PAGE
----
SAN DIEGO (AP) — Major League Baseball is telling managers to cool it on arguing balls and strikes, and warning them not to rely on replay help to bolster their beefs.
MLB executive Joe Torre sent a memo Friday to managers, general managers and assistant general managers that said: “This highly inappropriate conduct is detrimental to the game and must stop immediately.”
The memo was obtained Saturday by The Associated Press.
“I’m still going to react to what I see in front of me,” Detroit Tigers manager Brad Ausmus said Saturday night.
Torre, a Hall of Fame manager and former NL MVP, said skippers are increasingly relying on technology from the clubhouse or video room to argue from the dugout. Every pitch and play is monitored by teams in case they want to challenge for a replay review.
He called that “an express violation of the Replay Regulations, which state that ‘on-field personnel in the dugout may not discuss any issue with individuals in their video review room using the dugout phone other than whether to challenge a play subject to video replay review.’”
“Although disagreements over ball and strike calls are natural, the prevalence of manager ejections simply cannot continue,” Torre wrote. “This conduct not only delays the game, but it also has the propensity to undermine the integrity of the umpires on the field.”
Ausmus was ejected for arguing balls and strikes and covered home plate with a sweat shirt earlier this season, and Boston manager John Farrell was tossed during an animated dispute alongside Red Sox slugger David Ortiz.
Earlier this month, Cubs manager Joe Maddon was ejected while arguing from the dugout.
On Friday night, Oakland manager Bob Melvin and San Francisco skipper Bruce Bochy got tossed for arguing balls and strikes along with players on their respective teams. Cincinnati manager Bryan Price was ejected Saturday on a dispute about a foul ball.
Torre concluded by advising that any manager or coach ejected for arguing balls and strikes “hereafter will be disciplined, including at least a fine.”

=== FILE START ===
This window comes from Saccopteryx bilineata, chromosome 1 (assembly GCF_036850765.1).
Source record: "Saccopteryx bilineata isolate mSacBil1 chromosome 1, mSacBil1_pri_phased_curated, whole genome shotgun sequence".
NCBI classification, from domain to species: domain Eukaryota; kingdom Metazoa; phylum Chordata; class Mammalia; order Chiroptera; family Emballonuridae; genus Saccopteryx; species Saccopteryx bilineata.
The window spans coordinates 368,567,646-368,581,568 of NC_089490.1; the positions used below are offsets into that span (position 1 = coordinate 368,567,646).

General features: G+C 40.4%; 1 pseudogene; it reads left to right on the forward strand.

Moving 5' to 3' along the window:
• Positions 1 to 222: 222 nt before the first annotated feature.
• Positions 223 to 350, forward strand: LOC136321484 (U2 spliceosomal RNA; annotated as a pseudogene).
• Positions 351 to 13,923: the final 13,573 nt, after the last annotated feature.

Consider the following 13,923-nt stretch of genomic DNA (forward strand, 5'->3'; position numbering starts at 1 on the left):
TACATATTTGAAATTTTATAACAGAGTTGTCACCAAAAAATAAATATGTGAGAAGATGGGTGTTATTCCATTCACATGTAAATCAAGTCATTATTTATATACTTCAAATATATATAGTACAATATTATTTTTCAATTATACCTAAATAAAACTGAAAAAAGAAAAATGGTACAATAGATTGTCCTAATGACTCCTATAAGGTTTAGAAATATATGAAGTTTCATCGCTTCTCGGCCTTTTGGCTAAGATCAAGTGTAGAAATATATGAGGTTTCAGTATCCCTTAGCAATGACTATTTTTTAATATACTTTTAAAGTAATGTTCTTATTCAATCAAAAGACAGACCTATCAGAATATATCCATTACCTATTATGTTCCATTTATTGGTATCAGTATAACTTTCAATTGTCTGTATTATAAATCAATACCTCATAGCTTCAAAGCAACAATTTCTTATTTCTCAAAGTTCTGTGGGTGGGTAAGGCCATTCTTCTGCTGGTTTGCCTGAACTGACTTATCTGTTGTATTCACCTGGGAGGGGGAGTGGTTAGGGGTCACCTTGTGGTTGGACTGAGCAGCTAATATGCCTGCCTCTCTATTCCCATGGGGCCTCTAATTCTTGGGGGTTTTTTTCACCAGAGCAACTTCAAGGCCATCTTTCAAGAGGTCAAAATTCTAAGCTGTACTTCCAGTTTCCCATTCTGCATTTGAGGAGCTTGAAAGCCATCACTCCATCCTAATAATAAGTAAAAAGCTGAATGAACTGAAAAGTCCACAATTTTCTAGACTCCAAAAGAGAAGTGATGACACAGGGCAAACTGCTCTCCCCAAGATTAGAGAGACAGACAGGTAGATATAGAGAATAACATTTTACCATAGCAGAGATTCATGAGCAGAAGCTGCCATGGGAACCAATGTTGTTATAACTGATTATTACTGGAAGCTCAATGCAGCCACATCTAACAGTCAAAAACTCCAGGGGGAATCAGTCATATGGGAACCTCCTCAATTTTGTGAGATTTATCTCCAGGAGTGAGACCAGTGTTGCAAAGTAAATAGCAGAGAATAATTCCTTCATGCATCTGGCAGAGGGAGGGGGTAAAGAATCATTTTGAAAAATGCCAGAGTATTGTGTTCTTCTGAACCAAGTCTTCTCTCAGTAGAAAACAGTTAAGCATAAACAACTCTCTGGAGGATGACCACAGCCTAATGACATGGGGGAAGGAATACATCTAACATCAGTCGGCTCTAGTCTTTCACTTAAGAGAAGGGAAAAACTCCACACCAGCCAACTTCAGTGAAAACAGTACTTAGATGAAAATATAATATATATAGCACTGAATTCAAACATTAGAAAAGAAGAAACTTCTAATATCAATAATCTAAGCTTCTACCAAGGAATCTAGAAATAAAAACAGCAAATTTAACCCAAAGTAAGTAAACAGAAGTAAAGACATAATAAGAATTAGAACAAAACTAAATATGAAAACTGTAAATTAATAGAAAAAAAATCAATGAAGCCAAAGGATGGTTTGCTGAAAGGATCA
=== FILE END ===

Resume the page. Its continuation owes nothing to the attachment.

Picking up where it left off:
“Joe’s the boss, so I guess we’d better cool it,” Cardinals manager Mike Matheny said. “There’s just some days you can’t stand over there and not say something. They’re always making additions, and I get speeding the game up and sometimes that sort of thing slows it down, so it’ll take a little while to walk through that and see exactly how to play it. But you can’t take the emotion out of the game. Joe knows that as well as everybody, but I understand where he’s coming from.”
Pittsburgh manager Clint Hurdle said Torre’s the memo is “a very, very good reminder — a very strong reminder — that you’re going to get fined or whatever’s going to happen if you choose that route. That’s fair.”
“One of the great things about having him in this position (is) he’s been in the dugout and he is where he is. I don’t know what that lens looks like where he is, but I understand I definitely don’t try and do his job,” Hurdle said before the Pirates played at Washington on Sunday.
“I listen to him and I try to honor everything that he throws out there. And I think he can respect also the feelings you have to have in the dugout if you feel things aren’t working out the way that you’d want them to work out or you’re not getting calls or you’re on the short end of calls sometimes. He just let us know if you go that route what’s going to happen,” he said.
AP freelance writer Dave Hogg in Detroit and AP Sports Writers R.B. Fallstrom in St. Louis and Stephen Whyno in Washington contributed to this report.
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